106. ```c
  107.   1
  108. ```
  109.  
  110. 3.  How many bytes the following are on your machine?
  111.  
  112. * `int`: 4
  113. * `double`: 8
  114. * `float`: 4
  115. * `long`: 8
  116. * `long long`: 8
  117.  
  118. 4.  On a machine with 8 byte integers, the declaration for the variable `data` is `int data[8]`. If the address of data is `0x7fbd9d40`, then what is the address of `data+2`?
  119.  
  120. ```c
  121.   0x7fbd9d50
  122. ```
  123.  
  124. 5.  What is `data[3]` equivalent to in C? Hint: what does C convert `data[3]` to before dereferencing the address? Remember, the type of a string constant `abc` is an array.
  125.  
  126. ```c
  127. data[3] is equivalent to 3[data] and *(data+3).
  128. ```
  129.  
  130. 6.  Why does this segfault?
  131.  
  132. ```c
  133. char *ptr = "hello";
  134. *ptr = 'J';
  135. ```
  136. It segfaults because "hello" is a constant - in the text segment, thus is read-only memory, thus when it attempts to edited, we have a segfault.
  137.  
  138. 7.  What does `sizeof("Hello\0World")` return?
  139.  
  140. ```c
  141. 12
  142. ```
  143.  
  144. 8.  What does `strlen("Hello\0World")` return?
  145.  
  146. ```c
  147. 5
  148. ```
  149.  
  150. 9.  Give an example of X such that `sizeof(X)` is 3.
  151.  
  152. ```c
  153. X = "ab"
  154. ```
  155.  
  156. 10. Give an example of Y such that `sizeof(Y)` might be 4 or 8 depending on the machine.
  157.  
  158. ```c
  159.   Y = int *
  160. ```
  161.  
  162. ### Chapter 3
  163.  
  164. Program arguments, environment variables, and working with character arrays (strings)
  165.  
  166. 1.  What are two ways to find the length of `argv`?
  167.  
  168.   You can either simply state the value of argc, or loop through argv, keeping a counter for each value, until you reach a null.
  169.  
  170. 2.  What does `argv[0]` represent?
  171.  
  172.   The execution name of the program.
  173.  
  174. 3.  Where are the pointers to environment variables stored (on the stack, the heap, somewhere else)?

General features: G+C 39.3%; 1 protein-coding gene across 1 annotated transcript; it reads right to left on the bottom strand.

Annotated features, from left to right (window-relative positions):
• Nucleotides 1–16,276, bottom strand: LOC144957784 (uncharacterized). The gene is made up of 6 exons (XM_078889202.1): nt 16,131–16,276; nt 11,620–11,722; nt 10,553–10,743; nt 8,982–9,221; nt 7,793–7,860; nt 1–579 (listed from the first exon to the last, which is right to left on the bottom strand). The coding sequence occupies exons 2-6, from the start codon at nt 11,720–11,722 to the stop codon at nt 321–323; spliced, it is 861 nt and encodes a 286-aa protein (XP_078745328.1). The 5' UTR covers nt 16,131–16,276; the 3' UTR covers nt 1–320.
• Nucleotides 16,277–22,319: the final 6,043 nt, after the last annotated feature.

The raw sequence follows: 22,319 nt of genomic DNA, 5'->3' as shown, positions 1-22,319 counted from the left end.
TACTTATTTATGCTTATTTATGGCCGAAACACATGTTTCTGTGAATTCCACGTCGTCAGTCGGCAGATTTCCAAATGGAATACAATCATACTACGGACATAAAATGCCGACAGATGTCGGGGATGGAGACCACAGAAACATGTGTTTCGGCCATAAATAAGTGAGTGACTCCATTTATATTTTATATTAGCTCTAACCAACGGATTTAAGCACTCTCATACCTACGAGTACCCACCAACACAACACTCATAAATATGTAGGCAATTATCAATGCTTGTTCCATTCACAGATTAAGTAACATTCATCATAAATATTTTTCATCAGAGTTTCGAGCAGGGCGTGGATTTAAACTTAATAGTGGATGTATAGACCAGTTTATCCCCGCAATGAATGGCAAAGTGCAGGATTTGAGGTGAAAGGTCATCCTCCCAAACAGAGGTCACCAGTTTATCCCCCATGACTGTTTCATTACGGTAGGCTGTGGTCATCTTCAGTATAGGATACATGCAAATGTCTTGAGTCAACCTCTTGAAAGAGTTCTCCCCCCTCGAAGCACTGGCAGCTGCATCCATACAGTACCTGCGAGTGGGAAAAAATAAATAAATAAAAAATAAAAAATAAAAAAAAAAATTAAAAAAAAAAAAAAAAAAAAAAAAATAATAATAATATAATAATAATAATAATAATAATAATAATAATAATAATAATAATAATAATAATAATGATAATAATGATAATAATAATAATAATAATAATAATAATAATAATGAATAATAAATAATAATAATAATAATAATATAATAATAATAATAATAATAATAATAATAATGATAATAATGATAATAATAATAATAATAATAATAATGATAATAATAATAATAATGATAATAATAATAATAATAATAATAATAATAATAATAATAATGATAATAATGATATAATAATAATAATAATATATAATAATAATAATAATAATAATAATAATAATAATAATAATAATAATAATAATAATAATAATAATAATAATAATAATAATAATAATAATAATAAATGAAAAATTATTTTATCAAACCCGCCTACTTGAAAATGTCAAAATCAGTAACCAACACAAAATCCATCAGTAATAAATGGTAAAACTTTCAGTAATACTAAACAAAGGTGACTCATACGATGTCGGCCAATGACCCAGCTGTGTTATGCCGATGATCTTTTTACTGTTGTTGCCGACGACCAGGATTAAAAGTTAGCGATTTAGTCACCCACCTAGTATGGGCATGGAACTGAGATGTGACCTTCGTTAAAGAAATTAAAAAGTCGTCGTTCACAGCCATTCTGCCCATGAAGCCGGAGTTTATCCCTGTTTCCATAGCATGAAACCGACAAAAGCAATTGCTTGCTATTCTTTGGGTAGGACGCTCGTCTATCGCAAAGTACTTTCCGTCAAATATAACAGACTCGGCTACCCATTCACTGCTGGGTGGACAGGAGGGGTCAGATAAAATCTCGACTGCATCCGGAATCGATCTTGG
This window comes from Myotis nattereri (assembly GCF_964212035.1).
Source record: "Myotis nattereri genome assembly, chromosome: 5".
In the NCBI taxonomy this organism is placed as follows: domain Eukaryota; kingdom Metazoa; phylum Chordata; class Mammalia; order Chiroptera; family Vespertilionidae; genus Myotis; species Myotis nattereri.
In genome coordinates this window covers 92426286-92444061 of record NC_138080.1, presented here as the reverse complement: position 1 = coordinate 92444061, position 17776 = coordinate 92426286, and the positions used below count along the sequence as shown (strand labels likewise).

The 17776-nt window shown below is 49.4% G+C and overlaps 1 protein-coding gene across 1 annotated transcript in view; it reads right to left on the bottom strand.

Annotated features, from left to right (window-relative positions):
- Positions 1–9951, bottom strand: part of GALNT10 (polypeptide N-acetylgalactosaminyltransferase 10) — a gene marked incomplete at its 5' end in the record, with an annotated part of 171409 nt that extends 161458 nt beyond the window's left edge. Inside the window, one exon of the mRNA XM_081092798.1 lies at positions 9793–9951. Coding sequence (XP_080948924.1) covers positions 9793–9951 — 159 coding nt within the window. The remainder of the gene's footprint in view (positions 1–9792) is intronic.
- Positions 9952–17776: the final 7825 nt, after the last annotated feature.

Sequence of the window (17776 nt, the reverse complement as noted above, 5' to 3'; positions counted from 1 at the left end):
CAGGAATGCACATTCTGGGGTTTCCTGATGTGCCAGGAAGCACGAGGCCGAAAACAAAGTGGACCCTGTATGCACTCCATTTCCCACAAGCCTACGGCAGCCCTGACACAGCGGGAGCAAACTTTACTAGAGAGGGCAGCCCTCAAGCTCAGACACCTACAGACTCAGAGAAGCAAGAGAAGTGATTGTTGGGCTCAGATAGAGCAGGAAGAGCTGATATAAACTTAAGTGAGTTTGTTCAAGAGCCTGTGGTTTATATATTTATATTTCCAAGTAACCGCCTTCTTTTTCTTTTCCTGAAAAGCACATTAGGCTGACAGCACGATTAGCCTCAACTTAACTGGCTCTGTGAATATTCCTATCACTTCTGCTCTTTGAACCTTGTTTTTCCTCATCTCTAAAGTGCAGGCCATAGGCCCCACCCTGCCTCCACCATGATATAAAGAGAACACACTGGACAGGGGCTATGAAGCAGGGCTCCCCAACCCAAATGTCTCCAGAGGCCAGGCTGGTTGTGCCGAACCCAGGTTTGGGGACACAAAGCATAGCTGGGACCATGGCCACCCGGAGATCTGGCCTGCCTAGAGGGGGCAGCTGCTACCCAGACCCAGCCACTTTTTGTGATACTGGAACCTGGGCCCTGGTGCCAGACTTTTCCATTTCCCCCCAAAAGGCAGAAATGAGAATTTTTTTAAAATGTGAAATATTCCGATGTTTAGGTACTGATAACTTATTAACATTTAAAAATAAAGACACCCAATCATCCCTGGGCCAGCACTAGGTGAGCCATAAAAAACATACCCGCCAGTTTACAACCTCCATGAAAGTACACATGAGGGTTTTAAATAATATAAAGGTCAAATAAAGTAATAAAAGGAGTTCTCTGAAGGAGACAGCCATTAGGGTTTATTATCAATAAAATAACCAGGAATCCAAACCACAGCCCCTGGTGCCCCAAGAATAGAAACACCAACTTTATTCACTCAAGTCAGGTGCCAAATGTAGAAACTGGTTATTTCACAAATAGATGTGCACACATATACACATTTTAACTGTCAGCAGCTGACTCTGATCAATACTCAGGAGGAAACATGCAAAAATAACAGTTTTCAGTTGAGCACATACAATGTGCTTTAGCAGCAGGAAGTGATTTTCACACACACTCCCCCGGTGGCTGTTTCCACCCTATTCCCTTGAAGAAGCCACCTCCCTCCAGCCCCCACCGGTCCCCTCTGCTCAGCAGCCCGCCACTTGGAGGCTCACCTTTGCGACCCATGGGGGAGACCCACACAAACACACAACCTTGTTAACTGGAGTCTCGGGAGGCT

175.  
  176.    The pointers to environmental variables are on the stack (although these variables themselves exist in a region above
  177.      the stack.)
  178.  
  179. 4.  On a machine where pointers are 8 bytes, and with the following code:
  180.  
  181.     ``` c
  182.     char *ptr = "Hello";
  183.     char array[] = "Hello";
  184.     ```
  185.  
  186.     What are the values of `sizeof(ptr)` and `sizeof(array)`? Why?
  187.  
  188. ```c
  189. The value of `sizeof(ptr)` will be a varying value by machine but typically 8 bytes, while `sizeof(array)` will be 6 bytes.
  190. This is because `sizeof(ptr)` will tell you the size of a pointer on the machine, while `sizeof(array)` will tell you the size of needed to hold the array - the sum of each of the 5 characters, which are 1 byte each, plus 1 byte for the null character to make 6.
  191. ```
  192.  
  193. 5.  What data structure manages the lifetime of automatic variables?
  194.  
  195.     A stack.
  196.  
  197. ### Chapter 4
  198.  
  199. Heap and stack memory, and working with structs
  200.  
  201. 1.  If I want to use data after the lifetime of the function it was created in ends, where should I put it? How do I put it there?
  202.  
  203.     You should put it in the heap. You can do these by calling the malloc() function.
  204.  
  205. 2.  What are the differences between heap and stack memory?
  206.  
  207.     Heap memory starts at low address values and grows up, while stack memory starts at high addresses and grows down.
  208.     The stack is where automatic variables are placed, and when a function exits, the values of those variables may no longer
  209.     exist as the frame is taken down. However, when memory is allocated on the heap, it will exist until it is freed manually or at program exit.
  210.  
  211. 3.  Are there other kinds of memory in a process?
  212.  
  213.   A process contains stack memory, heap memory, and the data segment - which contains things like global variables and static local variables.
  214.  
  215. 4.  Fill in the blank: “In a good C program, for every malloc, there is a \_\_\_”.
  216.  
  217.     free
  218.  
  219. 5.  What is one reason `malloc` can fail?